Days leading up to ASD decision in Nashville filled with meetings, concern

After a tumultuous experience this fall in Memphis, the Achievement School District is using a different strategy to choose which school it will take over in Nashville.

The timeline in Nashville is shorter:While in Memphis, meetings with teachers and parents started almost two months before ASD officials will make their final decisions, Nashvillians had less than three weeks, one of which was shortened by Thanksgiving.

The pool is smaller: The ASD will only intervene in one school in Nashville — either Madison Middle Prep or Neely’s Bend Middle Prep — versus at least nine in Memphis. In Nashville, there is only one possible charter operator.

And the outreach by ASD officials and educators from LEAD Public Schools, the charter organization that will take over the school, is more focused: Rather than targeting the entire community, they’re phoning and visiting fourth-grade parents, whose children would be the first ones to attend the school post-takeover.

For LEAD officials, the weeks since the ASD announced its impending takeover have been filled with meetings with elected officials and teachers, open houses, and phone calls, all part of an effort to educate the community about their schools.

But for many teachers and parents in Madison, where both middle schools are located, the weeks have been filled with concern and confusion. Why are Neely’s Bend and Madison being considered for state takeover, rather than lower performing schools which have been on the priority list for multiple years? What factors are being taken into account in the decision between the two schools? What happens next?

Both middle schools are new to the “priority list,” which contains the state’s bottom 5 percent of schools according to test scores. The ASD aims to to raise the bottom 5 percent of Tennessee’s schools to the top 25.

Timing of meetings questioned

“I think it would have been nice to have more notice,” said Jill Speering, the Metropolitan Nashville Public Schools board member who represents both Neely’s Bend and Madison. Speering is concerned about Thursday, when both parent input meetings are at the same time. “Having both meetings the same night is a tactic to disregard the community voice,” she said.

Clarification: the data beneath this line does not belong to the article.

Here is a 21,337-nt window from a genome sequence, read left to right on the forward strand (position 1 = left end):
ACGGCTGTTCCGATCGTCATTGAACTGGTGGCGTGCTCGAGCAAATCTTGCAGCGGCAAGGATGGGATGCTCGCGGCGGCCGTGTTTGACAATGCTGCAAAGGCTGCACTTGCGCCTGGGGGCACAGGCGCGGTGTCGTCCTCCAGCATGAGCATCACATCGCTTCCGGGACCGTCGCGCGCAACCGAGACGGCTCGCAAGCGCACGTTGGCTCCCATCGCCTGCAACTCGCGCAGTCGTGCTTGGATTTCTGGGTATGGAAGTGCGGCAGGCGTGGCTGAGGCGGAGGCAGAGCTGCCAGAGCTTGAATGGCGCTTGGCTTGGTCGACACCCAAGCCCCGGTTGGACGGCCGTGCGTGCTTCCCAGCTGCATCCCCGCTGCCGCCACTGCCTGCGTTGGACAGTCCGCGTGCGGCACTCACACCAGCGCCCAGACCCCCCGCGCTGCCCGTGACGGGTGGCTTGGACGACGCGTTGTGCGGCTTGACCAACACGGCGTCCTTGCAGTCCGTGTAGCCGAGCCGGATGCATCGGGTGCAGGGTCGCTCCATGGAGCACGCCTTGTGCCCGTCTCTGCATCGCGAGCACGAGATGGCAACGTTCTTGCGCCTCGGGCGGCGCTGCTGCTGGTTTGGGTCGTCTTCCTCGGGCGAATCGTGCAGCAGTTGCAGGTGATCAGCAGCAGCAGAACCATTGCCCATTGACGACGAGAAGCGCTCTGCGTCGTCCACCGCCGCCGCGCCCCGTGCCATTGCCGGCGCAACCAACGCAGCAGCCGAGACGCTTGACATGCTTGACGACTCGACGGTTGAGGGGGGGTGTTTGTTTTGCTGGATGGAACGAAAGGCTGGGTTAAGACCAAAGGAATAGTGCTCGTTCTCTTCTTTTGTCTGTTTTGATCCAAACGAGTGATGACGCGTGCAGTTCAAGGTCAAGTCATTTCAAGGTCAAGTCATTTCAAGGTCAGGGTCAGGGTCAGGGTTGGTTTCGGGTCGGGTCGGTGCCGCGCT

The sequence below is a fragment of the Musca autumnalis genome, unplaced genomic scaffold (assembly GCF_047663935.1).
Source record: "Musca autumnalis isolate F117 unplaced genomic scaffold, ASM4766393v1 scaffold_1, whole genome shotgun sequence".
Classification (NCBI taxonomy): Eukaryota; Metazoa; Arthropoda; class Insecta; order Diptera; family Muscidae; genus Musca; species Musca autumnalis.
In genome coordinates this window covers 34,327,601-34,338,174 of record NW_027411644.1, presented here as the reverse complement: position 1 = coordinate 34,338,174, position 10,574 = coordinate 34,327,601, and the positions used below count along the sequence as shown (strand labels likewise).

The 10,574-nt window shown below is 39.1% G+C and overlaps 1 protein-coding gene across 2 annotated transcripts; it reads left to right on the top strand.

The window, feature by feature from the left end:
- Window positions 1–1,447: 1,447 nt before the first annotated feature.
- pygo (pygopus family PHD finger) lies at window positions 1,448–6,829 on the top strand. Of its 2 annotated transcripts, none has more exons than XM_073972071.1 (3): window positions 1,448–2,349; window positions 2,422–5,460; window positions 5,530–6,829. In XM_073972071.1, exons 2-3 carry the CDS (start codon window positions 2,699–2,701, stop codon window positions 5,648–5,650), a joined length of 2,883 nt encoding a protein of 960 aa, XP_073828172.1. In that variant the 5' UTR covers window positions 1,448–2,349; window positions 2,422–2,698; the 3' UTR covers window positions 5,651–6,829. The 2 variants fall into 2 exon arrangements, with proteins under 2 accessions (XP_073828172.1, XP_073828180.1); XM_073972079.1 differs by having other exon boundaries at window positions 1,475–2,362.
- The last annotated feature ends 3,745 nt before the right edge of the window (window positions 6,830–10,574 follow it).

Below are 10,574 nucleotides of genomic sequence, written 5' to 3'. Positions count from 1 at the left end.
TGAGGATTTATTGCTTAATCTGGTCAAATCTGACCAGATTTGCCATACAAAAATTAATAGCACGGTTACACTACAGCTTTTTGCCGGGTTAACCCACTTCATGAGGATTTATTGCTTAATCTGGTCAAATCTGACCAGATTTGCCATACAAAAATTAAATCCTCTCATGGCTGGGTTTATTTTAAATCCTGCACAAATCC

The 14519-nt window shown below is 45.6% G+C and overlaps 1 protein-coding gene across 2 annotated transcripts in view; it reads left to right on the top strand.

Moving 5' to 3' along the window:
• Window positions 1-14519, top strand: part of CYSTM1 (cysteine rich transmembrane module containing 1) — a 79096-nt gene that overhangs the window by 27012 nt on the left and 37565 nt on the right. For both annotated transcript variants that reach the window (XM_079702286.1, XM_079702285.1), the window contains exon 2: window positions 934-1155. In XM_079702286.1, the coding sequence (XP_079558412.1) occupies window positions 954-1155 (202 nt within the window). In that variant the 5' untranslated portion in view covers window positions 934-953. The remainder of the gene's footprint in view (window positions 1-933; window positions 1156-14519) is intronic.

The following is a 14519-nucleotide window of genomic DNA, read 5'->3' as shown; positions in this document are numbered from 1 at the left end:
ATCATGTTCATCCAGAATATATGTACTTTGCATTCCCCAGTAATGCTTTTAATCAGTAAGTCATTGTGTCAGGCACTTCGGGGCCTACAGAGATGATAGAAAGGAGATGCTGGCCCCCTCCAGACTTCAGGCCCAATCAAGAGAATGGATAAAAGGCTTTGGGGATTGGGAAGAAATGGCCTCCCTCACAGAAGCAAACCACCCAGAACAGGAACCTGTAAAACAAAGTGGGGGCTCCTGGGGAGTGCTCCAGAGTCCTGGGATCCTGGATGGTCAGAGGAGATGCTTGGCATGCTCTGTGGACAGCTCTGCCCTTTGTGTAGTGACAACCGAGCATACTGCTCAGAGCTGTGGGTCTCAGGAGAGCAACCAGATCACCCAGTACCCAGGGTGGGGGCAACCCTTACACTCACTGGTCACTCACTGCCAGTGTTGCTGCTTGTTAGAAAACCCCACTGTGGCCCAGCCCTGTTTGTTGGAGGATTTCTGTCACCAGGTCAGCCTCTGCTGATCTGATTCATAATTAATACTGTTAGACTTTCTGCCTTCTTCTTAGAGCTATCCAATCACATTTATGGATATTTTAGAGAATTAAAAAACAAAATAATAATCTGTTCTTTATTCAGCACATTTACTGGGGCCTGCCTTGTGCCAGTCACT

ASD officials say the decision was strategic — but rather than hoping to stifle the community voice, they want to magnify parents’ voices.

When Speering raised her concerns to Chris Barbic, the ASD superintendent, he replied in an e-mail that, “Given the main intent [of the Dec. 4th meetings] —a focused conversation with parents who are zoned for these schools—holding both meetings at the same time creates no major conflicts.”

He said that he could try to extend one of the meetings, or videotape both, so Speering and the state representative for Madison, Bill Beck, could participate in both meetings.

He cited hotel costs as another reason to have both meetings the same night. Most of the ASD staff live in Memphis.

ASD chief operating officer Elliot Smalley said that a desire to have parents dominate the discussion over which school will be taken over — rather than teachers, as has been the case in Memphis — caused ASD officials  to rebrand the meetings as “parent meetings” rather than “community meetings,” which is what they called the equivalent meetings in Memphis.

Facebook posts, shared by both Speering and fellow board member Amy Frogge, as well as dozens of other Nashville residents, urged people from across Nashville to attend Thursday’s meetings, because “it is anticipated that the school which has the least amount of community support will be taken over by the Achievement School District.”

But Smalley said that isn’ttrue — it’s about the quality of feedback from parents, not the quantity. He said officials would be listening for what parents like about their current neighborhood school and want to maintain, and what they don’t like.

Decision will be ASD’s alone

Although Smalley said that parent feedback would be an important factor in the officials’ final decisions, he said that in the end, the fate of Madison and Neely’s Bend will be decided by ASD officials alone. In Memphis, the final decisions about takeovers also belong to ASD officials, but they first hear recommendations from the Achievement Advisory Council, a group of parent and community volunteers from the Memphis community.

Legally, the ASD could decide which schools to take over without input from anyone else. But ASD officials did narrow their list to Neely’s Bend and Madison as a direct consequence of feedback from Metro Nashville officials and the leaders of LEAD, Smalley said.

LEAD is the only charter operator authorized by the ASD to open a school in Nashville that is interested in doing so, and was only interested in transforming a middle school. That narrowed possible Nashville schools to the five middle school on the priority list.

The lowest performing of those schools, Bailey STEM Magnet Middle Prep, is in the midst of a several-year turnaround effort by Metro Schools, and so Metro Schools officials asked that the ASD leave it untouched. Another middle school, Jere Baxter Middle Prep, is under-enrolled, and the ASD wanted to takeover a fully enrolled school, to make the biggest impact possible.

A third middle school on the priority list, Joelton Middle Prep, achieved the highest possible growth rating by the state last year — a Level 5 — indiciating to ASD officials that it didn’t need to be taken over. That left Neely’s Bend and Madison, Smalley said.